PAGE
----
The Senate has unanimously approved a House bill that enables satellite-based pay-TV operators to pipe in broadcast signals from distant network stations to rural areas that lack a network affiliate.
The Senate's passage Thursday of the Satellite Television Extension and Localism Act Reauthorization (STELAR), approved by the House a day earlier, means 1.5 million U.S. homes subscribing to either DirecTV (NASDAQ: DTV) or Dish Network (NASDAQ: DISH) won't have one, several or all of the Big Four broadcast networks go dark when the current law expires Dec. 31, pending approval by President Obama.
A compromise against independently developed proposals put forth by the House and Senate, the bill arriving on the President's desk will include the controversial elimination of the Federal Communications Commission's integrated security set-top ban, which failed in its creator's seven-year quest to create a meaningful retail market for pay-TV set-top boxes.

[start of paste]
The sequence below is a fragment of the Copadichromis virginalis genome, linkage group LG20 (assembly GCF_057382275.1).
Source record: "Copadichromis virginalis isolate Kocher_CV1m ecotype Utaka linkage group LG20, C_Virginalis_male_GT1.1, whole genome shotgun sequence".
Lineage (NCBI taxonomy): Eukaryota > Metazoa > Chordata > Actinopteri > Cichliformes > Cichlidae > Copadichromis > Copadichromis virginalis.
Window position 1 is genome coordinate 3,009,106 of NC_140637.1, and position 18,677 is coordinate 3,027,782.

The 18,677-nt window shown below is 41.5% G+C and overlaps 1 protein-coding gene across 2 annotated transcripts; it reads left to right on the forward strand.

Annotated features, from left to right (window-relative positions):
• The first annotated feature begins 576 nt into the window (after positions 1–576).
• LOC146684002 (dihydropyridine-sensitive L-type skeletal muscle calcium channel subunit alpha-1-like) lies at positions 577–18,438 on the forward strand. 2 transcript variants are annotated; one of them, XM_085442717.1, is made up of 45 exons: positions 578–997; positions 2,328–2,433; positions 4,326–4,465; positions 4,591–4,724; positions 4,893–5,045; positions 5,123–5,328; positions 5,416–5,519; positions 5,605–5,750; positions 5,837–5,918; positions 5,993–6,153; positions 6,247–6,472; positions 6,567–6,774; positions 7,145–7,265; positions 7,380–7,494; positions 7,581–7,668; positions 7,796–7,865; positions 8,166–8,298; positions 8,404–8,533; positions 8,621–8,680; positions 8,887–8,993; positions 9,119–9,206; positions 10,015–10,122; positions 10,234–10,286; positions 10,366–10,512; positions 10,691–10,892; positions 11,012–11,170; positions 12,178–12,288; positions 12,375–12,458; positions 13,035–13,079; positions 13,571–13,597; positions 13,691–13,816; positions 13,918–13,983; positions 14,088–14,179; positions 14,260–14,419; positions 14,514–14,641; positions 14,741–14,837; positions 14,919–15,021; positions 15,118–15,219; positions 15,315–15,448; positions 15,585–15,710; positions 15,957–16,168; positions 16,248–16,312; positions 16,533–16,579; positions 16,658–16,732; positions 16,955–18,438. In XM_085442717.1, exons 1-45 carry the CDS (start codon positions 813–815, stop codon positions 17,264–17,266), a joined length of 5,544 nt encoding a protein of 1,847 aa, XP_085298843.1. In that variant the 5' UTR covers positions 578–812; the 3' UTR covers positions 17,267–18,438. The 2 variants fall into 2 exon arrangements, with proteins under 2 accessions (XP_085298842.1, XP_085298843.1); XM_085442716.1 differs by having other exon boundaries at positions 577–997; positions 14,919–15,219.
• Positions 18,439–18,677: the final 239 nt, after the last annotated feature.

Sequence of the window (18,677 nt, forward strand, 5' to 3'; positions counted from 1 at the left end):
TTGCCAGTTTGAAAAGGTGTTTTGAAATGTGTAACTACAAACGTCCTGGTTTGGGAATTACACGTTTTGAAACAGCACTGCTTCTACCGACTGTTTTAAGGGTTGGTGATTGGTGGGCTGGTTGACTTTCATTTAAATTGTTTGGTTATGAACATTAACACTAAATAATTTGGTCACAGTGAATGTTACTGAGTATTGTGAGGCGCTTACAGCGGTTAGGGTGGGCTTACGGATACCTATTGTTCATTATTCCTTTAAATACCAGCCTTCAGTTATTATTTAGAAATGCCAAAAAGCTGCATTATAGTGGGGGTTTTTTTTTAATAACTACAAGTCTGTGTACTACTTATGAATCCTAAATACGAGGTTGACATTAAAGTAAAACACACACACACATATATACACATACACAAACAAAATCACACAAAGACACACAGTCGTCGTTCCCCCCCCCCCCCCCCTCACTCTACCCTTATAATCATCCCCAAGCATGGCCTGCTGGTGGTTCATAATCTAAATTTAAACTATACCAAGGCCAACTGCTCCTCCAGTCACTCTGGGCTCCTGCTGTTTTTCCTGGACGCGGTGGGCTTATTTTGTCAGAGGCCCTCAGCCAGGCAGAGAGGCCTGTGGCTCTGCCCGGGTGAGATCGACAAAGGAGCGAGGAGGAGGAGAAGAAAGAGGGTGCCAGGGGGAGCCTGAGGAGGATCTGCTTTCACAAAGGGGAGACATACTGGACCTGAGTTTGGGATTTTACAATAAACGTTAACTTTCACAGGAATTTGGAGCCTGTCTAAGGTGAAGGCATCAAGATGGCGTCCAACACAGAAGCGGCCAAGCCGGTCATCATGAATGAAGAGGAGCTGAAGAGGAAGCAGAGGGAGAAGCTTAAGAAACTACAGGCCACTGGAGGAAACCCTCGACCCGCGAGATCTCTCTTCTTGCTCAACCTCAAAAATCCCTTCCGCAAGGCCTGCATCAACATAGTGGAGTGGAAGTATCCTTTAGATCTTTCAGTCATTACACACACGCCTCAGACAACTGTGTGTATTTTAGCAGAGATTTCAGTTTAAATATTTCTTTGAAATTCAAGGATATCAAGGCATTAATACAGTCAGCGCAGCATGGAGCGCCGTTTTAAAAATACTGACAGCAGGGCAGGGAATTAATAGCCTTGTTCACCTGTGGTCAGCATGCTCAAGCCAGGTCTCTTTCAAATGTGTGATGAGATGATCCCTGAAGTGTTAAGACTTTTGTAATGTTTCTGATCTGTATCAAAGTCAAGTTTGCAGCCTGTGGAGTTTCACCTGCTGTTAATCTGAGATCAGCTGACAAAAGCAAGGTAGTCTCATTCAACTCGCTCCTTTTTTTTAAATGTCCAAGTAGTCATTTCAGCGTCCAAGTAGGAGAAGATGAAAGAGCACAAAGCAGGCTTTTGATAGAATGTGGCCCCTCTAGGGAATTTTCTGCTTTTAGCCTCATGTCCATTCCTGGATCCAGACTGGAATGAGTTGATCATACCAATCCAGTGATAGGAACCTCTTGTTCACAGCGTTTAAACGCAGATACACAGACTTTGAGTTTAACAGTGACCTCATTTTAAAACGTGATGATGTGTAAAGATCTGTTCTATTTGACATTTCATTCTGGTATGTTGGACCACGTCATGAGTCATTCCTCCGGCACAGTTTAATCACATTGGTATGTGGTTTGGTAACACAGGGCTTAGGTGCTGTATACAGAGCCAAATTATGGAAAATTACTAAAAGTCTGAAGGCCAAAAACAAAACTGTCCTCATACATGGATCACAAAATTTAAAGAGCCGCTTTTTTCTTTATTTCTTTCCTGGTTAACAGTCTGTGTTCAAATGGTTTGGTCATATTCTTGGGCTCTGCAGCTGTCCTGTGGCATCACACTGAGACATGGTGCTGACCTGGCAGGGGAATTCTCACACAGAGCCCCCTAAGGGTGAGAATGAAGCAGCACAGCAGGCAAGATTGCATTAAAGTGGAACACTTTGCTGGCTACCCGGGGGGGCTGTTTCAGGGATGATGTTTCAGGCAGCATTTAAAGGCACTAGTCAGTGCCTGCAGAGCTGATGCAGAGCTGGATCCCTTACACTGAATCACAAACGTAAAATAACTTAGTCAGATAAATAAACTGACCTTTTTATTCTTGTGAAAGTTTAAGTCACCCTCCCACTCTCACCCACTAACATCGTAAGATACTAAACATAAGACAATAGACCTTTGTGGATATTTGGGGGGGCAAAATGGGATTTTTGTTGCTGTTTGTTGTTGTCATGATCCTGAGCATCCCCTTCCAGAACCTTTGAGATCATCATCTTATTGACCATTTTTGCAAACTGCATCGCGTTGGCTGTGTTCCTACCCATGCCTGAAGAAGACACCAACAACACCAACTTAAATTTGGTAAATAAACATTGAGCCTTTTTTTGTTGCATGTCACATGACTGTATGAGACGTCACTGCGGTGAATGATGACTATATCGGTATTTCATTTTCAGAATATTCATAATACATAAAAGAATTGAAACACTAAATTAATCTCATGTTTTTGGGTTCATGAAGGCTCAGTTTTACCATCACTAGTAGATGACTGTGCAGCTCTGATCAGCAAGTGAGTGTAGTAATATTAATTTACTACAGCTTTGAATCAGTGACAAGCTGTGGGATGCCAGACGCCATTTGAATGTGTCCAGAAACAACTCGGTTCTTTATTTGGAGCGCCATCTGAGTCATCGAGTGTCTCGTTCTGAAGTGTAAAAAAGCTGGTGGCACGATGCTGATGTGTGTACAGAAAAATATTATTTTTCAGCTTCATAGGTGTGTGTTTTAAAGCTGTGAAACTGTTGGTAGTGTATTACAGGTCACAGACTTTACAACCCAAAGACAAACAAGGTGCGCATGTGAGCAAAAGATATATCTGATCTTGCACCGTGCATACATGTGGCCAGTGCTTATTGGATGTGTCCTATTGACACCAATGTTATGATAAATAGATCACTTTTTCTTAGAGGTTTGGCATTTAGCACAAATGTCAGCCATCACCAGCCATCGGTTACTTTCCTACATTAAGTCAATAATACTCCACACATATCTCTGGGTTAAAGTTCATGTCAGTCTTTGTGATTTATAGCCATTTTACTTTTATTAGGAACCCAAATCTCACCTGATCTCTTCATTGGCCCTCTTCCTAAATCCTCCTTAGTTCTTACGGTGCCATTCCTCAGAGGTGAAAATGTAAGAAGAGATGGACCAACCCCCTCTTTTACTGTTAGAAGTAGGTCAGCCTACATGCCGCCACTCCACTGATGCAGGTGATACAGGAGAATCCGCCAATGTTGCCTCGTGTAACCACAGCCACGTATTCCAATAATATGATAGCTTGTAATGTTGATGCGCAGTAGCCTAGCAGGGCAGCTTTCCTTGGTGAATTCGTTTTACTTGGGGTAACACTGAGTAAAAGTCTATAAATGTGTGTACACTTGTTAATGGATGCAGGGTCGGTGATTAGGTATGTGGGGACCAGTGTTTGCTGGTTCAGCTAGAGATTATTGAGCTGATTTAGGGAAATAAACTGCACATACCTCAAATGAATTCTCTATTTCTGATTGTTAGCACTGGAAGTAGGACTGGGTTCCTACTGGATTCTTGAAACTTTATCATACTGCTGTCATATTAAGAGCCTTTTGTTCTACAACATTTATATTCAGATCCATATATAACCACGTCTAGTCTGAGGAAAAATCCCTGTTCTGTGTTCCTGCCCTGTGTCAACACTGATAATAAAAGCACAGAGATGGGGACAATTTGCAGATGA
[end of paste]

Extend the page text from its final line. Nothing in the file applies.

Also included is a provision upholding the FCC's ban on joint retrans negotiations by broadcasters, who will have six months to unwind any such existing agreements after final passage of the bill.
"This important legislation will ensure that millions of satellite video consumers will continue to receive broadcast TV signals and will appropriately update our nation's video laws to better reflect the realities of today's robustly competitive video marketplace--a marketplace that grows almost daily with an ever expanding list of devices and services that put consumers in charge of deciding how to enjoy high-quality programming," reads a National Cable Telecommunications Association statement.
- read this Multichannel News story
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